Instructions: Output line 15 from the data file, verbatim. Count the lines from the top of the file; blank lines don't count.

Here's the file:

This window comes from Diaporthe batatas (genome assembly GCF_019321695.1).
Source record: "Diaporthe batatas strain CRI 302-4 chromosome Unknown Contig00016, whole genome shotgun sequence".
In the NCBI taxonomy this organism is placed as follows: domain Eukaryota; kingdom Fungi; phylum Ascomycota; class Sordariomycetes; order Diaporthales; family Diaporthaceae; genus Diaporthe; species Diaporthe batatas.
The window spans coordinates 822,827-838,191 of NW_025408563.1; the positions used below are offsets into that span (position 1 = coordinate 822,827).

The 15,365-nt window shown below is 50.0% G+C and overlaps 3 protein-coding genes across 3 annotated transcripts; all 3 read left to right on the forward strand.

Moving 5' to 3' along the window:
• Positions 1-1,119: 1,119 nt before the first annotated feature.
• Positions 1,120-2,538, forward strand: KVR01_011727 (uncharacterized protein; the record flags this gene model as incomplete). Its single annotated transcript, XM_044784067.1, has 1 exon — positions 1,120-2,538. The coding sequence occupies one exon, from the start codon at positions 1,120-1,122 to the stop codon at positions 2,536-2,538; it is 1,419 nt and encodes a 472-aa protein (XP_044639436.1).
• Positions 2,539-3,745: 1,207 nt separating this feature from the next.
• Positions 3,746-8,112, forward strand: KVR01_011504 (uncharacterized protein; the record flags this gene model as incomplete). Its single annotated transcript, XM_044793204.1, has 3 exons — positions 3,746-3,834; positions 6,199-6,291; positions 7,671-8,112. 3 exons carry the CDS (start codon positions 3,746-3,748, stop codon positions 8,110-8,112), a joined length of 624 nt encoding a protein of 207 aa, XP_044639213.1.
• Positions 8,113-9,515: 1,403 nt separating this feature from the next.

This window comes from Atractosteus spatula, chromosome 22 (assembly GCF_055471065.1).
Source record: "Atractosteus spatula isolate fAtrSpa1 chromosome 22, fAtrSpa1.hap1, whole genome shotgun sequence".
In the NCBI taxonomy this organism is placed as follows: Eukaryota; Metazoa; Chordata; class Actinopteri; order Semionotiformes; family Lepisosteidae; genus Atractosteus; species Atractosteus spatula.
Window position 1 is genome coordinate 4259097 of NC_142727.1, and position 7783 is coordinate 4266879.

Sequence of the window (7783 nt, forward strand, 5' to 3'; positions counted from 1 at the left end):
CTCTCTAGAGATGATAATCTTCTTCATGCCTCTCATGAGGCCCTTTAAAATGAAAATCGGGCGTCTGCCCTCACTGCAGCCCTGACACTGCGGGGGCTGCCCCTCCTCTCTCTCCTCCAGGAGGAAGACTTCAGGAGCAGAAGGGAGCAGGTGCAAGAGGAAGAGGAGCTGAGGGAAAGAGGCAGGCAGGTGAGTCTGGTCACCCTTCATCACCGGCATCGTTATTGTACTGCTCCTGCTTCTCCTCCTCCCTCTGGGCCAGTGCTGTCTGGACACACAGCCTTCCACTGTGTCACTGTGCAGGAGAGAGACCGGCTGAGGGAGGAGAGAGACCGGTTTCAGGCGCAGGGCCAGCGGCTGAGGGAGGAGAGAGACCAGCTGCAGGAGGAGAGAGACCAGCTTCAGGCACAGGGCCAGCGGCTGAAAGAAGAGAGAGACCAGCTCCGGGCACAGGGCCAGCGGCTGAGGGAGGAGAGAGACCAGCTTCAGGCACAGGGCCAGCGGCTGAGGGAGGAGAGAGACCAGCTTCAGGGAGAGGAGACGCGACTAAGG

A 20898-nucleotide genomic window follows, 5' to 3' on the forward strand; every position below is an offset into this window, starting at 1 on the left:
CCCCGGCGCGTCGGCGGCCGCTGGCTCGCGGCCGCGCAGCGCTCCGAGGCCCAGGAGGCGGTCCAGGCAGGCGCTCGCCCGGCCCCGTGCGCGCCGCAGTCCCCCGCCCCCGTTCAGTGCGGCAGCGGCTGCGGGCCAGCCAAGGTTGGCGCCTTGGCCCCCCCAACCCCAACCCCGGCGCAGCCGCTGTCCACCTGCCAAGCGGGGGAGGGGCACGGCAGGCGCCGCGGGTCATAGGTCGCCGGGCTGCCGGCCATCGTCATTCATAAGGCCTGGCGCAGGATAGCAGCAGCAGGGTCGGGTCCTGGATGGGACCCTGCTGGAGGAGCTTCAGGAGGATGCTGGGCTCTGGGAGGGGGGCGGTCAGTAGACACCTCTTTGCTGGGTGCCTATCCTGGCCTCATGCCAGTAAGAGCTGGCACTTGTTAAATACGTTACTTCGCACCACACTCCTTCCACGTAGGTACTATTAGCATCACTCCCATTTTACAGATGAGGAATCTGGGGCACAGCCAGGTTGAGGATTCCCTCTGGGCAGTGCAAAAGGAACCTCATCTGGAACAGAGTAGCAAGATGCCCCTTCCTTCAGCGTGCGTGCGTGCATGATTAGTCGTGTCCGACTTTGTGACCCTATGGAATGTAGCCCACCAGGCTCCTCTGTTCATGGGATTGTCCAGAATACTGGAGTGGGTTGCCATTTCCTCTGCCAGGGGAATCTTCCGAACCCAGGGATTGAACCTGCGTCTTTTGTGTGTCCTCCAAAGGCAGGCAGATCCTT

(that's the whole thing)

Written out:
Window position 1 is genome coordinate 4259097 of NC_142727.1, and position 7783 is coordinate 4266879.